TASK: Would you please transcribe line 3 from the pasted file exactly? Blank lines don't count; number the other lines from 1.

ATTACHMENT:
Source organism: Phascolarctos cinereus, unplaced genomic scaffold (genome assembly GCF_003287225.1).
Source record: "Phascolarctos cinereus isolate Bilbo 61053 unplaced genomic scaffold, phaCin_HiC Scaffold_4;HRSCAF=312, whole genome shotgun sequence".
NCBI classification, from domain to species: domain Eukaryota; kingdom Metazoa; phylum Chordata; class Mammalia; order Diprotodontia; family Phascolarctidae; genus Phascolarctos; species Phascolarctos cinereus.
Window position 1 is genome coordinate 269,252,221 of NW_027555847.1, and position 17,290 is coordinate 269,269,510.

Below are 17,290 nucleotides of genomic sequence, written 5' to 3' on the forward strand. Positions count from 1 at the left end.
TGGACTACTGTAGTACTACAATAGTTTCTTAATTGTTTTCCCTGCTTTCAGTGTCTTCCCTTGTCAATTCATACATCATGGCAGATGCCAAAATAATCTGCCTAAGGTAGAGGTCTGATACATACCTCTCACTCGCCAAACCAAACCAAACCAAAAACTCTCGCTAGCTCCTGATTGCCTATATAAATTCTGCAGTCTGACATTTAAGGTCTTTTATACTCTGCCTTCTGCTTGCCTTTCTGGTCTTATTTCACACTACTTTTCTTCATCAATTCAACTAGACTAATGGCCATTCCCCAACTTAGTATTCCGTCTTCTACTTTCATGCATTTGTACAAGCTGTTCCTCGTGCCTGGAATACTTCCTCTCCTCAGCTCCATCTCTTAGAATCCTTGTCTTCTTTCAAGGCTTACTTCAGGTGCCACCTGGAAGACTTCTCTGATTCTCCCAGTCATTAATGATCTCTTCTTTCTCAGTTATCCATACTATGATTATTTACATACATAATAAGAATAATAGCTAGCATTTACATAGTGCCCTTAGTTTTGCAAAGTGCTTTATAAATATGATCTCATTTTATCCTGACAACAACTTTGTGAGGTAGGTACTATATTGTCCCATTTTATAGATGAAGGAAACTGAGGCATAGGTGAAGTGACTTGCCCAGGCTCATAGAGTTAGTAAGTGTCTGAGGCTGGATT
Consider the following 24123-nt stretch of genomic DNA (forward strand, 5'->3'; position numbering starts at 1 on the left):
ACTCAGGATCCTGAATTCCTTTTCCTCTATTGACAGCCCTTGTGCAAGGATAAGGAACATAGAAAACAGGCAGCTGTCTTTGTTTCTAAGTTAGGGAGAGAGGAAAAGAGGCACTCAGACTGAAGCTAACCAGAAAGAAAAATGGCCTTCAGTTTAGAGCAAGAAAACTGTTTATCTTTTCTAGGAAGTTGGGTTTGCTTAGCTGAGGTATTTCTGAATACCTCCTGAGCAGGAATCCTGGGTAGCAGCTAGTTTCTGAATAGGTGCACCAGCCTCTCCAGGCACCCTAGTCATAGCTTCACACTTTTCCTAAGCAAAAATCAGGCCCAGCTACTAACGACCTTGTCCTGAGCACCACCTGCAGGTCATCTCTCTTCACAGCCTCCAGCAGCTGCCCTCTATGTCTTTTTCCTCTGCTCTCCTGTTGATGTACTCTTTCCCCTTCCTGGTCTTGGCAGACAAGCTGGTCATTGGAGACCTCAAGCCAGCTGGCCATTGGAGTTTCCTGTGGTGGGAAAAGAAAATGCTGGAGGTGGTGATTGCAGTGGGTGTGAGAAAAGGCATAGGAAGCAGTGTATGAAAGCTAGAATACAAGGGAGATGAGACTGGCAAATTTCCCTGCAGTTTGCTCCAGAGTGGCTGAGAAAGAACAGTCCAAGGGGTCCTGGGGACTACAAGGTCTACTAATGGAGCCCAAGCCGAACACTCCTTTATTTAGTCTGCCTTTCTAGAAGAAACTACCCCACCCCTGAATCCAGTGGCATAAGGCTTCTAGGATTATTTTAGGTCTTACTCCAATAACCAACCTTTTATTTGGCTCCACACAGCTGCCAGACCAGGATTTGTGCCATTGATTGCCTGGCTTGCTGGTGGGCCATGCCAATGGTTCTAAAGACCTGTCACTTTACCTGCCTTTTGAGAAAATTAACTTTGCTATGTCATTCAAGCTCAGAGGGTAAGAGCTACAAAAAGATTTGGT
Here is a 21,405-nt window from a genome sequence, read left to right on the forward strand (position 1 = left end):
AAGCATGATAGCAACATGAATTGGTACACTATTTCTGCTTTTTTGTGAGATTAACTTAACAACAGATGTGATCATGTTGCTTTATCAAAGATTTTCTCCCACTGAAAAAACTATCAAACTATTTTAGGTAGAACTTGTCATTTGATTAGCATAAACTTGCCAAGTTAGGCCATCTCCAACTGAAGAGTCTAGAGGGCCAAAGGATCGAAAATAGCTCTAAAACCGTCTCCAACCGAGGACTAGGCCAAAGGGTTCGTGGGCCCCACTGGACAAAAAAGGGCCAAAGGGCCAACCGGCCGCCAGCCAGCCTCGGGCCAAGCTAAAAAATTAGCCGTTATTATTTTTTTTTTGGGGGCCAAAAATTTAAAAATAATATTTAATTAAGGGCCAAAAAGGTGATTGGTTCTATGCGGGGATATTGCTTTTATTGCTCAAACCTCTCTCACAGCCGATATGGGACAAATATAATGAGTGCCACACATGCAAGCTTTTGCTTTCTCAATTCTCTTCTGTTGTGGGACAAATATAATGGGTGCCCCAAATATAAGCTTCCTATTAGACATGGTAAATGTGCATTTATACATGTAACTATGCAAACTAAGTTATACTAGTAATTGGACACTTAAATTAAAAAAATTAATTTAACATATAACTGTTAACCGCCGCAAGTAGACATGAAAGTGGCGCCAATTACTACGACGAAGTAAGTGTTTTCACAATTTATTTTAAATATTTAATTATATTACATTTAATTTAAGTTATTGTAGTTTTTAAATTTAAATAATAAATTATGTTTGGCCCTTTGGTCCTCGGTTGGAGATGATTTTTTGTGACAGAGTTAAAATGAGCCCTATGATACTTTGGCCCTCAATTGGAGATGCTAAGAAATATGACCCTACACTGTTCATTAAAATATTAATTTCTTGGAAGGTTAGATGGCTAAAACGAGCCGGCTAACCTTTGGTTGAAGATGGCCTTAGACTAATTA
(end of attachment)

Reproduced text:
NCBI classification, from domain to species: domain Eukaryota; kingdom Metazoa; phylum Chordata; class Mammalia; order Diprotodontia; family Phascolarctidae; genus Phascolarctos; species Phascolarctos cinereus.